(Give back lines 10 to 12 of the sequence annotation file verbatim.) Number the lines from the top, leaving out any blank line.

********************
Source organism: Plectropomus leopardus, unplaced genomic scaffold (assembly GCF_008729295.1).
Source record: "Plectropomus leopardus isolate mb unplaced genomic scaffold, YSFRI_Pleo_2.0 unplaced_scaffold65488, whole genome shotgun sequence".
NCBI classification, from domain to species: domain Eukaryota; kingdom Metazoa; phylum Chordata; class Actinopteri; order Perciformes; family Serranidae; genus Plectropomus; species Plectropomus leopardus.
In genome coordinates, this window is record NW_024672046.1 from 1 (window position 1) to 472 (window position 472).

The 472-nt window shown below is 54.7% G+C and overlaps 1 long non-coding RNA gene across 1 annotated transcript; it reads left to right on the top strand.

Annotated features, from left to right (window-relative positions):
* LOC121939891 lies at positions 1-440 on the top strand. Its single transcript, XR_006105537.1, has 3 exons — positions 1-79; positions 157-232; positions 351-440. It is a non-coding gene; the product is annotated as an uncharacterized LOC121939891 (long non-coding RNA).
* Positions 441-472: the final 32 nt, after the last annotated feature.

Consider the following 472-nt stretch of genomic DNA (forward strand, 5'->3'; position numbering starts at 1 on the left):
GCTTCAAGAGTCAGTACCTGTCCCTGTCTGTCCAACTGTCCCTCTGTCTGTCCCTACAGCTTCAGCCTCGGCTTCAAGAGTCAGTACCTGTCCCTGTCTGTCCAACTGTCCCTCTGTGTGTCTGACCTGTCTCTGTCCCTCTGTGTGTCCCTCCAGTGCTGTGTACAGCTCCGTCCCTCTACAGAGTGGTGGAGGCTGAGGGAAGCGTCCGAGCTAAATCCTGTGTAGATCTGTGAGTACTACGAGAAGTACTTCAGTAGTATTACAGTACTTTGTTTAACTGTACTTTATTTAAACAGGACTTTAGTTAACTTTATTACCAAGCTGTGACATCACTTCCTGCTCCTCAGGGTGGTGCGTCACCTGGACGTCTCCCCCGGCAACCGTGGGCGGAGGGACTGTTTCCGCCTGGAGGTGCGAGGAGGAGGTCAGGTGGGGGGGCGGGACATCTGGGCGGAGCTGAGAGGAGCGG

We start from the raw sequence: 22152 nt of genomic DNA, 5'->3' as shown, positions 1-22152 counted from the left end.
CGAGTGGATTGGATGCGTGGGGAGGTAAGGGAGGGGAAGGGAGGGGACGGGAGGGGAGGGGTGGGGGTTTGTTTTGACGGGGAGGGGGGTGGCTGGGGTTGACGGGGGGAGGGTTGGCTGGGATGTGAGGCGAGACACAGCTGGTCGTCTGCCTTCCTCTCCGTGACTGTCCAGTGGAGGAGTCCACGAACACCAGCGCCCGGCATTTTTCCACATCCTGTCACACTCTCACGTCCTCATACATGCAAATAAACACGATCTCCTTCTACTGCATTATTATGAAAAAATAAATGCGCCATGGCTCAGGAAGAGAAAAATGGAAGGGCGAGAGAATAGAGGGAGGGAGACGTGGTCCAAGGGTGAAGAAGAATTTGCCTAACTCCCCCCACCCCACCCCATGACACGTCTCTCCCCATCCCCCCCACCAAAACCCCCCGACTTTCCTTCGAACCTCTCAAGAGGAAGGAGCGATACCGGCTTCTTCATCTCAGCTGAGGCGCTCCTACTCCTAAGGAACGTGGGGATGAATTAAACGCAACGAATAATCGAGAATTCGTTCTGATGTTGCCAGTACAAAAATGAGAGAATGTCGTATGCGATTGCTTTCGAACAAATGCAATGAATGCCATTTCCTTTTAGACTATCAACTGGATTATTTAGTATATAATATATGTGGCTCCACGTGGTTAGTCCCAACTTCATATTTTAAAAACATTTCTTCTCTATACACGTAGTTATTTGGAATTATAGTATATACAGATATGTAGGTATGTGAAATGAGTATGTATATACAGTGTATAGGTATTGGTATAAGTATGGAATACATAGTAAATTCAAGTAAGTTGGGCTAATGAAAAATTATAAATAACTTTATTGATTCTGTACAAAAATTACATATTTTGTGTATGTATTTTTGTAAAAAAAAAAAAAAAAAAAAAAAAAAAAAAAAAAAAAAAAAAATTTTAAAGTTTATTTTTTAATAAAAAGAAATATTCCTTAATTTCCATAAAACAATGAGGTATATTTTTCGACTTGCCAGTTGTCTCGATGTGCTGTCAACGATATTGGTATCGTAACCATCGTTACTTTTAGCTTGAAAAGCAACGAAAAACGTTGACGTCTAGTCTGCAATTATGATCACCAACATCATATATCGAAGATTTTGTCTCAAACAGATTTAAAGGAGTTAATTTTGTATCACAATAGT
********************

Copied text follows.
GCTTCAAGAGTCAGTACCTGTCCCTGTCTGTCCAACTGTCCCTCTGTCTGTCCCTACAGCTTCAGCCTCGGCTTCAAGAGTCAGTACCTGTCCCTGTCTGTCCAACTGTCCCTCTGTGTGTCTGACCTGTCTCTGTCCCTCTGTGTGTCCCTCCAGTGCTGTGTACAGCTCCGTCCCTCTACAGAGTGGTGGAGGCTGAGGGAAGCGTCCGAGCTAAATCCTGTGTAGATCTGTGAGTACTACGAGAAGTACTTCAGTAGTATTACAGTACTTTGTTTAACTGTACTTTATTTAAACAGGACTTTAGTTAACTTTATTACCAAGCTGTGACATCACTTCCTGCTCCTCAGGGTGGTGCGTCACCTGGACGTCTCCCCCGGCAACCGTGGGCGGAGGGACTGTTTCCGCCTGGAGGTGCGAGGAGGAGGTCAGGTGGGGGGGCGGGACATCTGGGCGGAGCTGAGAGGAGCGG

We start from the raw sequence: 22152 nt of genomic DNA, 5'->3' as shown, positions 1-22152 counted from the left end.
CGAGTGGATTGGATGCGTGGGGAGGTAAGGGAGGGGAAGGGAGGGGACGGGAGGGGAGGGGTGGGGGTTTGTTTTGACGGGGAGGGGGGTGGCTGGGGTTGACGGGGGGAGGGTTGGCTGGGATGTGAGGCGAGACACAGCTGGTCGTCTGCCTTCCTCTCCGTGACTGTCCAGTGGAGGAGTCCACGAACACCAGCGCCCGGCATTTTTCCACATCCTGTCACACTCTCACGTCCTCATACATGCAAATAAACACGATCTCCTTCTACTGCATTATTATGAAAAAATAAATGCGCCATGGCTCAGGAAGAGAAAAATGGAAGGGCGAGAGAATAGAGGGAGGGAGACGTGGTCCAAGGGTGAAGAAGAATTTGCCTAACTCCCCCCACCCCACCCCATGACACGTCTCTCCCCATCCCCCCCACCAAAACCCCCCGACTTTCCTTCGAACCTCTCAAGAGGAAGGAGCGATACCGGCTTCTTCATCTCAGCTGAGGCGCTCCTACTCCTAAGGAACGTGGGGATGAATTAAACGCAACGAATAATCGAGAATTCGTTCTGATGTTGCCAGTACAAAAATGAGAGAATGTCGTATGCGATTGCTTTCGAACAAATGCAATGAATGCCATTTCCTTTTAGACTATCAACTGGATTATTTAGTATATAATATATGTGGCTCCACGTGGTTAGTCCCAACTTCATATTTTAAAAACATTTCTTCTCTATACACGTAGTTATTTGGAATTATAGTATATACAGATATGTAGGTATGTGAAATGAGTATGTATATACAGTGTATAGGTATTGGTATAAGTATGGAATACATAGTAAATTCAAGTAAGTTGGGCTAATGAAAAATTATAAATAACTTTATTGATTCTGTACAAAAATTACATATTTTGTGTATGTATTTTTGTAAAAAAAAAAAAAAAAAAAAAAAAAAAAAAAAAAAAAAAAAAATTTTAAAGTTTATTTTTTAATAAAAAGAAATATTCCTTAATTTCCATAAAACAATGAGGTATATTTTTCGACTTGCCAGTTGTCTCGATGTGCTGTCAACGATATTGGTATCGTAACCATCGTTACTTTTAGCTTGAAAAGCAACGAAAAACGTTGACGTCTAGTCTGCAATTATGATCACCAACATCATATATCGAAGATTTTGTCTCAAACAGATTTAAAGGAGTTAATTTTGTATCACAATAGT